Preparation Rides

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Gravel Details and Registration Cutoff

Cycle Oregon’s first-ever gravel grinding adventure is happening October 5-7 and we couldn’t be more excited! A bunch of dedicated gravelphiles have already signed up, but there’s still room for more riders.

Registration is scheduled to close on 9/21, so sign up today so you can say you were at the ride that started it all.

A few people have been asking us for more specifics about Gravel, so here’s a taste of what’s in store.

The gravel roads of Tillamook State Forest offer an incredibly wide range of road surface types. Our routes will take us across everything from smooth hardpack with sparse, small aggregate, to sections of 2-inch minus loose rock and everything in between. There are potholes and washboard, there are steep climbs and descents – including some with loose surface and large aggregate.  In terms of bikes, Gravel, Cyclocross, and even cross country Mountain Bikes are recommended – tires should have some tread and be at least 38mm wide, ideally larger unless one is very experienced and comfortable riding on loose and occasionally larger aggregate. And speaking of comfort, we would be remiss if we didn’t mention that riding on gravel does come with a bit of a learning curve. If you’ve never ridden on gravel, go give it a try before you commit to a full weekend of it. We’d much prefer you be fully stoked on the event, rather than majorly bummed.

These roads will be richly rewarding to ride with expansive views, deep, dense forest, and  stunning vistas as we travel through the working forest that is Tillamook State Forest.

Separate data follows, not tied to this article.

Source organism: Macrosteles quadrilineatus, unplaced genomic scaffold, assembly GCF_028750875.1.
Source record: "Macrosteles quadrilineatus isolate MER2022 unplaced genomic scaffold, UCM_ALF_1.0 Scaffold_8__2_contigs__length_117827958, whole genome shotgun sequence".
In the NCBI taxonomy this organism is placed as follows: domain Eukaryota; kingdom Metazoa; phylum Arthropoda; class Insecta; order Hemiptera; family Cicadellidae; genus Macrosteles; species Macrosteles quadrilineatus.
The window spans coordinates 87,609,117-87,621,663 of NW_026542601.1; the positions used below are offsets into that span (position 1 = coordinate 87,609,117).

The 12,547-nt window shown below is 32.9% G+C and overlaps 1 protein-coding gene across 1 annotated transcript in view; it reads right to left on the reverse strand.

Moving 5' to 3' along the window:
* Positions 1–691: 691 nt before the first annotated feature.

Riders on Gravel will be able to connect with the history of the enormous Tillamook Burn, and the efforts of the Civilian Conservation Crews and countless others who helped re-forest the area after the devastating fires that raged between the 1930s and the 1950s.  We’ll also get a chance to get up close and personal with the old Tillamook Bay Railroad, which is currently in the process of being converted into the Salmonberry Trail.  When complete, the Salmonberry will offer motor-vehicle-free travel to the coast from the western edge of Portland’s suburbs.  Some of the old railroad bed can be plainly seen on our routes, but some is more hidden.  Folks from the Tillamook Forest Heritage Trust – the organization that is spearheading efforts to create the Salmonberry Trail – will be along to talk about the trail and to provide opportunities to help see some less obvious and spectacular portions of this trail-to-be.

Our friend Jonathan Maus of recently rode some of the Gravel route and wrote a great write-up you can read here.

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